The floodlit pitch will also double as a tennis and netball court when not in use for soccer activities. A parking lot within the school perimeter will also be constructed to provide secure off-street parking for visitors.

Currently, Cape Town is littered with five-a-side soccer pitches, but none of them are close to the Athlone area, particularly Belthorn.

It means that those who play the shortened, simplified form of the game have to fork out travelling expenses over and above the cost it entails to use the facilities located outside of the suburb.

The project is meant to be a multifaceted one as it will not only provide the youth with an alternative, cheaper venue to play soccer, but also offer nearby schools the opportunity to use the state-of-the-art facilities in a safe environment during school hours.

There is also a view to provide the physically challenged a haven in which to improve their motor skills.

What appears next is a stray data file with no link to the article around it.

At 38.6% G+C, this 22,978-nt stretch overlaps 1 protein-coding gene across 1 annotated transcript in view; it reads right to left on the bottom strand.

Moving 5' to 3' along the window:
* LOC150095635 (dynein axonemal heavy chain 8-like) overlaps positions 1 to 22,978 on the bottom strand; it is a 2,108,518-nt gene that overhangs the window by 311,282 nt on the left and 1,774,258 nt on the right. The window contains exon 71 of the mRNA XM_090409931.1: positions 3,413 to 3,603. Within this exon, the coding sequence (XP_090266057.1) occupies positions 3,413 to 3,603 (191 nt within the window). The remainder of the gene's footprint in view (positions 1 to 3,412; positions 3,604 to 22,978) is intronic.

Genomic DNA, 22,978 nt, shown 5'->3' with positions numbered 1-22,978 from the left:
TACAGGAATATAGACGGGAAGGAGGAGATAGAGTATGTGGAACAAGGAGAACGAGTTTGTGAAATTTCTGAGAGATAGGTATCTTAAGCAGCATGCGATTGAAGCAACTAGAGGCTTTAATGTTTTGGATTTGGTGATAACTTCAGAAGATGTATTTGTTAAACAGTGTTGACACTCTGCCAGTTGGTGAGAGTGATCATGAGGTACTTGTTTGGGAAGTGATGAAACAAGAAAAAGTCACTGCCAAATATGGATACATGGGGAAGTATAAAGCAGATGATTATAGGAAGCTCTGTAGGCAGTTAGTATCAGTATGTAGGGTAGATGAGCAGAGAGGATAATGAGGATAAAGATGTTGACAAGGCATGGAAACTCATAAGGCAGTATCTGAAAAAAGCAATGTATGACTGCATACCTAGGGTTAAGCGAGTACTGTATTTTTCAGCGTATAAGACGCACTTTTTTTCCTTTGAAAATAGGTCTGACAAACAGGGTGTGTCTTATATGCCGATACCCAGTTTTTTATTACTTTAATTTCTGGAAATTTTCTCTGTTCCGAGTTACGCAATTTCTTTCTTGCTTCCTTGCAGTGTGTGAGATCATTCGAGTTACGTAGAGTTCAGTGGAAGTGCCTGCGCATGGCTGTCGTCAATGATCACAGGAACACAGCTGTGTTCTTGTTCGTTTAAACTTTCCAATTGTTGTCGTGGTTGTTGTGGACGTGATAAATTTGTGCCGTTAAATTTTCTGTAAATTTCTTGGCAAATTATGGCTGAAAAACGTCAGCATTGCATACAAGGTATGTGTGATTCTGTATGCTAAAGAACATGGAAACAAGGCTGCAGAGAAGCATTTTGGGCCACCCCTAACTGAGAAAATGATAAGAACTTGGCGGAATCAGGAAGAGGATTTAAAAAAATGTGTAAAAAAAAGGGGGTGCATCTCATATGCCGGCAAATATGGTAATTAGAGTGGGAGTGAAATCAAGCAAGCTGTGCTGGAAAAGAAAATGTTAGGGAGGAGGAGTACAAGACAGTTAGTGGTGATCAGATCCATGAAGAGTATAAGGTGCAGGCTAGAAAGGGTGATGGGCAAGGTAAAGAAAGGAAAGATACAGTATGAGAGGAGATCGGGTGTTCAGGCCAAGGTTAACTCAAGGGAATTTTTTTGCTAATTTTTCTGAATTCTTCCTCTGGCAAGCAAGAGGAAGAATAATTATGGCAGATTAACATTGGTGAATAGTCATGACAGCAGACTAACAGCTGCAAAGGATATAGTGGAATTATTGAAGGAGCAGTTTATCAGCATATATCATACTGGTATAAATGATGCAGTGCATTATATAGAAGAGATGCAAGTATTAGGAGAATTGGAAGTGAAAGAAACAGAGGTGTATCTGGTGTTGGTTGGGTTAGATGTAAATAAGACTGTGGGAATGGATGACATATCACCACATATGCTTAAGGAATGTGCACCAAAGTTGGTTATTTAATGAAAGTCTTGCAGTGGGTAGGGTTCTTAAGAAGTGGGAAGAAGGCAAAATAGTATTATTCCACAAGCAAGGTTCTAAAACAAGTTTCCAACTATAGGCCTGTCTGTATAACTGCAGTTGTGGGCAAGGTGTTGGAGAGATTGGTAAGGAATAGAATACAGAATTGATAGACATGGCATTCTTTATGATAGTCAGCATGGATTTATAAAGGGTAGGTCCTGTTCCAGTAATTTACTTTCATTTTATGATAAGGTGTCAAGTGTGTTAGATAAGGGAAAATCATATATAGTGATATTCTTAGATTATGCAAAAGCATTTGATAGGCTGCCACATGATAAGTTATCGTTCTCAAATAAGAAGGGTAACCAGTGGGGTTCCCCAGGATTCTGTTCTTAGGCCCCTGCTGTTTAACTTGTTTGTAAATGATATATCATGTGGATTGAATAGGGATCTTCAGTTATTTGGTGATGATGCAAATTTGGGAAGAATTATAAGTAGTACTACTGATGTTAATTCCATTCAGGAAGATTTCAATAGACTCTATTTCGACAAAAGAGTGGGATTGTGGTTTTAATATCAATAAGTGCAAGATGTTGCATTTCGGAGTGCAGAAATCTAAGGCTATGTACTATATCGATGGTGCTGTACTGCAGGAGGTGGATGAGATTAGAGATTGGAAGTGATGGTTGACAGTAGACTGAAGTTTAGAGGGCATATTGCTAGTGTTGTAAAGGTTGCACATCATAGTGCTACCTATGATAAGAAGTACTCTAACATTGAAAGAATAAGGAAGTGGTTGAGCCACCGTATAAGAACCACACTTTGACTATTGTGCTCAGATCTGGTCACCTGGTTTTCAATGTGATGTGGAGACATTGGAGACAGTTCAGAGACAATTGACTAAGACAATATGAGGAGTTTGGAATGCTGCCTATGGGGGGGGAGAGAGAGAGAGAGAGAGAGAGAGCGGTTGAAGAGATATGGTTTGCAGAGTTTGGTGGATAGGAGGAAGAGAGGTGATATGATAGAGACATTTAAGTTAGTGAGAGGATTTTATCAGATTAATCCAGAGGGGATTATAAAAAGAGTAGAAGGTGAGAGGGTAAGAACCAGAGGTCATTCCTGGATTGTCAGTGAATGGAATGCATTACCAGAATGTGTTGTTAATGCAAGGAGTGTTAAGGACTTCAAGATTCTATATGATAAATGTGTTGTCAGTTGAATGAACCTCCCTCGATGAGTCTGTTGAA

“The aim of the project was really to develop the infrastructure firstly, and create sustainable activity for kids, besides it being a business,” says Majiet.

The safety and security aspect of the project would be two-fold as well, with the facility providing extra lighting to the area. This will act as a crime deterrent to the immediate area during the night while also keeping people off the streets and away from criminal elements. The facility will also have manned security to keep those using the grounds safe.

In order to create enough awareness and initial hype for the venue, the project aims to align itself with soccer and social clubs, schools and businesses with social responsibility being a key component.